[UPDATE: The archived video is available at YouTube.]
A scheduling note: the Colloquium’s Mass from the Cathedral Basilica of Saint Louis will be streamed live on the internet, thanks to the Archdiocese of Saint Louis. The Mass begins at 5:30 p.m. Central Time (6:30 p.m. Eastern), and the stream will be available at http://archstl.org/CMAA .
The music program for the liturgy follows, with the various choirs of colloquium participants indicated. The music repertoire book is available for download at the CMAA web site.
Friday, June 24, 5:30 p.m. (Central), Cathedral Basilica of St. Louis Mass, ordinary form, Solemnity of the Nativity of St. John the Baptist
Bishop James D. Conley (Lincoln, Nebraska), celebrant
Bishop Conley, at the plenary address he gave Friday morning.
Horst Buchholz, organist
Organ prelude: Fantasia sopra Ut queant laxis, Johann Jakob Froberger Introit: De ventre matris (women’s refresher chant class, Mary Ann Carr-Wilson) Kyrie: Missa Papæ Marcelli, Palestrina (Wilko Brouwers conducting) Gloria: Missa Papæ Marcelli Gradual: Priusquam te (chant improvisation class, William Mahrt) Alleluia: Tu puer (women’s chant schola, Charles Cole) Credo III (tutti) with Et incarnatus est from Missa Papæ Marcelli Offertory: Justus ut palma (men’s faculty master choir, David Hughes) Offertory motet: Iustorum animæ, Stanford (motet choir, Charles Cole) Sanctus: Missa Papæ Marcelli Memorial acclamation: Mortem tuam (tutti) Pater noster(tutti) Agnus Dei: Missa Papæ Marcelli Communion: Tu puer (chant fundamentals class, Jonathan Ryan) Communion motet: Iesu dulcis memoria, Victoria (motet choir, Charles Cole) Organ postlude: Improvisation on Ut queant laxis
The Sacred Music Colloquium continued Thursday with rehearsals, breakout sessions, and an annual favorite, a sight-reading session for new compositions, led by the genial David Hughes.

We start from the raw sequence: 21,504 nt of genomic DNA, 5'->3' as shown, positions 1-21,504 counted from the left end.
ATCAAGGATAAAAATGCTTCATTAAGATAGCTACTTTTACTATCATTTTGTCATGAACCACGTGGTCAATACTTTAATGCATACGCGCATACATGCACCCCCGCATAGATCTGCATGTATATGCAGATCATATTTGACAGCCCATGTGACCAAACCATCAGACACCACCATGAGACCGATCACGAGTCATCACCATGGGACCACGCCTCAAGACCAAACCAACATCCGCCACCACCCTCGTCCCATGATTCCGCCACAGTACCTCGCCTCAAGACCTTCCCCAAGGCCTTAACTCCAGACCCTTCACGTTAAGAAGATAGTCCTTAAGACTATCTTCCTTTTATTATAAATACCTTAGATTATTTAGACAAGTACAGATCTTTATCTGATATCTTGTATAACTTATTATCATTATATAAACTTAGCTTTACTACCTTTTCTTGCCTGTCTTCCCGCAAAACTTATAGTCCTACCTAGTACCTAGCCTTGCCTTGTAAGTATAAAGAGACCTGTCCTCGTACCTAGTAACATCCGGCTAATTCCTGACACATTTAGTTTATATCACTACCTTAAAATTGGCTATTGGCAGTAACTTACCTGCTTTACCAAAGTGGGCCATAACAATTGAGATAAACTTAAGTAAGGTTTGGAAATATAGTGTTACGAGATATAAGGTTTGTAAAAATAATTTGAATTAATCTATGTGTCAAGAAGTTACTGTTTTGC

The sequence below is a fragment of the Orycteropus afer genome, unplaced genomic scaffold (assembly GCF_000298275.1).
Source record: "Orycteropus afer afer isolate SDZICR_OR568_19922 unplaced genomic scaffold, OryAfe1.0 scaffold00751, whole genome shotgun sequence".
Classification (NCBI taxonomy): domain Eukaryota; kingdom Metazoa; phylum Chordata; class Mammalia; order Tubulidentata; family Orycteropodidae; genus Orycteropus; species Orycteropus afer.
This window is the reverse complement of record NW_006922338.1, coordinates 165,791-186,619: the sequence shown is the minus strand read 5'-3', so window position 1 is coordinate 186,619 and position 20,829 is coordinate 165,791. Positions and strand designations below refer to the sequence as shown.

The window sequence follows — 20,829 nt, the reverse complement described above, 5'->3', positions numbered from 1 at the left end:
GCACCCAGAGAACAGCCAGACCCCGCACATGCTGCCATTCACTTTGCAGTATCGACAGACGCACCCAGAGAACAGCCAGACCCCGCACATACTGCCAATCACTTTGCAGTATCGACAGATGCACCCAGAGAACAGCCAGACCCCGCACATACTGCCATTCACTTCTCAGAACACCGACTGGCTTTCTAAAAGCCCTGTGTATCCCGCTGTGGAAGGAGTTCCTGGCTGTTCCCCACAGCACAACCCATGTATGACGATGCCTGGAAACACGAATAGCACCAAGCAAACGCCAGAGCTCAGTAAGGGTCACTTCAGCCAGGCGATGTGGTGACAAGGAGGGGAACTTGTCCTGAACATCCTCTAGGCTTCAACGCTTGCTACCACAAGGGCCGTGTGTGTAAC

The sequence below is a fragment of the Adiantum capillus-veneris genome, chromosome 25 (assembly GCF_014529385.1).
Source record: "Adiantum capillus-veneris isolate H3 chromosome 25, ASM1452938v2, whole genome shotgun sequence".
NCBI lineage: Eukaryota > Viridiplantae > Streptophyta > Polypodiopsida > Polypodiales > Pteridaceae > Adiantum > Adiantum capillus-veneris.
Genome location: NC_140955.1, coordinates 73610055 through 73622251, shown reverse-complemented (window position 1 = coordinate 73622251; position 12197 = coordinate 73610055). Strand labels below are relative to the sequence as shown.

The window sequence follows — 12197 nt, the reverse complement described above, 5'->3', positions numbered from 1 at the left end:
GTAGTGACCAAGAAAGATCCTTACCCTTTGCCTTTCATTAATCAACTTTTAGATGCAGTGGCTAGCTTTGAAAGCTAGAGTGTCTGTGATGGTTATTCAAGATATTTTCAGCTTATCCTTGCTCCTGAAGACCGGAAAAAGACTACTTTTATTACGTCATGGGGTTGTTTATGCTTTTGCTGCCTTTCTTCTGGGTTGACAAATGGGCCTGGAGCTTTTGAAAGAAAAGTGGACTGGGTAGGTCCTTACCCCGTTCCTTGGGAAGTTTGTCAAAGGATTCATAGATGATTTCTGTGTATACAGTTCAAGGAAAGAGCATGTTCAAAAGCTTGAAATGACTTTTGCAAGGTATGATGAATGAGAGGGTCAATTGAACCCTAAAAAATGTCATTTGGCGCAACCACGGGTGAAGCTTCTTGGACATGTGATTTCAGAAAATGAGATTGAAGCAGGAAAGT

Participants returned to the Shrine of St. Joseph for the annual Requiem Mass offered for the repose of departed members of the CMAA. For many Colloquium participants, it was the first time they had an opportunity to experience this rite of the Church in its classic form, with the chants of the Mass for the Dead and traditional practices such as the singing of the sequence Dies irae and the use of a catafalque to represent the departed for whom the Mass is offered. Here are the assembled participants after the Mass.
Before I write about Wednesday, let me follow up with a little more information about events that took place on Tuesday:
Thanks to Joel Morehouse (of the Setnor School of Music, Syracuse) for posting additional photos of the Mass at St. John the Apostle Church (the pro-cathedral) at our sister site New Liturgical Movement, where Joel is also a contributor on parish music and liturgy.
At the CMAA members meeting on Tuesday, general manager Janet Gorbitz announced that the 2017 Sacred Music Colloquium will be held in St. Paul, Minnesota, from June 19 to 24, and one of the Masses will be offered at the historic St. Agnes Church in remembrance of Monsignor Richard Schuler, the long-time pastor and musician, co-founder of the CMAA, and editor of the journal Sacred Music.
On Wednesday, Christ Church Episcopal Cathedral in St. Louis opened their doors and their organ loft to Prof. Ann Labounsky (Duquesne) who presented a breakout session on repertoire for pianists making the transition to the king of instruments:
And here is a view from the transept of Christ Church Cathedral:
At the end of the afternoon, Holy Mass at the Shrine of St. Joseph:
After Holy Mass, colloquium attendees came together in front of the Shrine for a group photo:
After morning prayer and breakfast, the first session is a chant rehearsal: at the men’s schola session taught by Wilko Brouwers, the curve of a neume on the paper is echoed by its counterpart outside.